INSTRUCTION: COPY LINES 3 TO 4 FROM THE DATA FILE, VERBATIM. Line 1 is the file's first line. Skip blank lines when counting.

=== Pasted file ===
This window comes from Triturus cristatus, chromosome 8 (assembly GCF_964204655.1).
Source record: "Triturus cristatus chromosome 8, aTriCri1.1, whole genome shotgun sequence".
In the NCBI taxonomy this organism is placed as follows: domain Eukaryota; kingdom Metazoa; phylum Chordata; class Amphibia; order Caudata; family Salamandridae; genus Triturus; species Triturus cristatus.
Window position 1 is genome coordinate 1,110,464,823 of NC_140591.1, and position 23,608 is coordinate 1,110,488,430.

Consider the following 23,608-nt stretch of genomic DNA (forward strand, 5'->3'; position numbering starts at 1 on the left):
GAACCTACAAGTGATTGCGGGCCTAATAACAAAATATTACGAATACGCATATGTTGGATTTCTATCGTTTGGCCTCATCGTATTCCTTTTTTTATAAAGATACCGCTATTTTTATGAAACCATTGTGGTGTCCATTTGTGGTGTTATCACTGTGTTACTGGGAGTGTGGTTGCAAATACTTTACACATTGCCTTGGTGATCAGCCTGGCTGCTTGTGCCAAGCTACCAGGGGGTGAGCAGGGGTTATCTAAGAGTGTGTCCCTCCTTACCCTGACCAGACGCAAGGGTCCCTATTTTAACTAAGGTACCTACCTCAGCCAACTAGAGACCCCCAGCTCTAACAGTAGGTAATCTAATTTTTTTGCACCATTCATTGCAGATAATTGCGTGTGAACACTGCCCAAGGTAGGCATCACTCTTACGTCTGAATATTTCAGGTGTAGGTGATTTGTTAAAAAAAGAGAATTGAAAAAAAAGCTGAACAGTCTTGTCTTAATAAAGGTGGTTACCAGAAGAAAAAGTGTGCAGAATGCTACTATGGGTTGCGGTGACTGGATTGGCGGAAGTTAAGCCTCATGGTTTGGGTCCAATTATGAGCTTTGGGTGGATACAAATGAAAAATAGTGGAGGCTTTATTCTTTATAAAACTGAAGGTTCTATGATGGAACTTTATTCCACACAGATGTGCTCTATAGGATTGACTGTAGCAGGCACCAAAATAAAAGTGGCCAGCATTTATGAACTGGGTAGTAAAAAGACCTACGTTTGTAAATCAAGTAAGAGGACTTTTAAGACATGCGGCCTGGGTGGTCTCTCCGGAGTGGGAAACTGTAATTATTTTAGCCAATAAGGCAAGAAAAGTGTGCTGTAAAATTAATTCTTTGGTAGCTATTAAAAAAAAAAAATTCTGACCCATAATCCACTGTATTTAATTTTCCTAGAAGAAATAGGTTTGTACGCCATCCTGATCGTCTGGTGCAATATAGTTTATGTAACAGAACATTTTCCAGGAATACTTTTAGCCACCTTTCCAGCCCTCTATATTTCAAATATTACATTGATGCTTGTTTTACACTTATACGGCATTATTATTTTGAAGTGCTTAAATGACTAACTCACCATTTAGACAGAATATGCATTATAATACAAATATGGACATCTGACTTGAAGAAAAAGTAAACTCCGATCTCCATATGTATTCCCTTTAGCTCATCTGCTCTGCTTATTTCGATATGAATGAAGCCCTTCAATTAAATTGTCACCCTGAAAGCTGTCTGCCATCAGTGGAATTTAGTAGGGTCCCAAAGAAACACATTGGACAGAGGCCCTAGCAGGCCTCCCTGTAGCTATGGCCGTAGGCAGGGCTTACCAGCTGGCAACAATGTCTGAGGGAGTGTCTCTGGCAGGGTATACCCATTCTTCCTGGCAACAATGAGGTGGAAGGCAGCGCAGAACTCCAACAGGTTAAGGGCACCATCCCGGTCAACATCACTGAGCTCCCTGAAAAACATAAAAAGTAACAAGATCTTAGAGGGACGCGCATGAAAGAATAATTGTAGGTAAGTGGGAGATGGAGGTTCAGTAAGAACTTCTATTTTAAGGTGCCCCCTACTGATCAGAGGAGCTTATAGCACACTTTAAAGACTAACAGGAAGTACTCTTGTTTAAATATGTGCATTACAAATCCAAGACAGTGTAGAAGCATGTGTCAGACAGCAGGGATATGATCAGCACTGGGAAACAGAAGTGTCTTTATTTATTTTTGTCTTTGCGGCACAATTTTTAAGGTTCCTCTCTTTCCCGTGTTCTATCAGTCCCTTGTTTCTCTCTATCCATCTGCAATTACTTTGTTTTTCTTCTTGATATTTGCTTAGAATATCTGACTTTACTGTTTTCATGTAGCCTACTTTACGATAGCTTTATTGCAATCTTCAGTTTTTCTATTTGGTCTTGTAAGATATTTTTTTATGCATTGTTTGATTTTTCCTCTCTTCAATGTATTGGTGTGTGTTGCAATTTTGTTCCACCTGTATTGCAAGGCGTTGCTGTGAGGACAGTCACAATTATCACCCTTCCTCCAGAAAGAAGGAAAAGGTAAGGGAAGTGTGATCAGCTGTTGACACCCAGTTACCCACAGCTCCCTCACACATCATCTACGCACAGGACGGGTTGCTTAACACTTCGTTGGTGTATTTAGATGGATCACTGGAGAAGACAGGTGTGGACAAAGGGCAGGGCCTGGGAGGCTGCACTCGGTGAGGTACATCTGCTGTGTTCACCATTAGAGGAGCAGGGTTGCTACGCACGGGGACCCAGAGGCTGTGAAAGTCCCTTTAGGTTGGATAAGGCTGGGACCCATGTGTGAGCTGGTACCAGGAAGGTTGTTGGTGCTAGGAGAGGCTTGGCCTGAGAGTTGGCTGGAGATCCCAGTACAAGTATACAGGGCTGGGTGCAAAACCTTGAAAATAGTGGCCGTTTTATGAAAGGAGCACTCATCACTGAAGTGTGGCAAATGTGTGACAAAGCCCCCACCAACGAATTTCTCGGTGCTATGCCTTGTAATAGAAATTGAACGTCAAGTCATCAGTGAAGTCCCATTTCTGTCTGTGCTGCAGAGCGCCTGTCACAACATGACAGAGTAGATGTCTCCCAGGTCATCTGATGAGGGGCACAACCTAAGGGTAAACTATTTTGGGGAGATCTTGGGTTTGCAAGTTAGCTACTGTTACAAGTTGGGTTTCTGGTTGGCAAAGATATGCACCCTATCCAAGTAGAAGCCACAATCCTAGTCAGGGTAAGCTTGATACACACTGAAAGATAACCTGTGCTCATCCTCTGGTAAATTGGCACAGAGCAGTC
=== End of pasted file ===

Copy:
In the NCBI taxonomy this organism is placed as follows: domain Eukaryota; kingdom Metazoa; phylum Chordata; class Amphibia; order Caudata; family Salamandridae; genus Triturus; species Triturus cristatus.
Window position 1 is genome coordinate 1,110,464,823 of NC_140591.1, and position 23,608 is coordinate 1,110,488,430.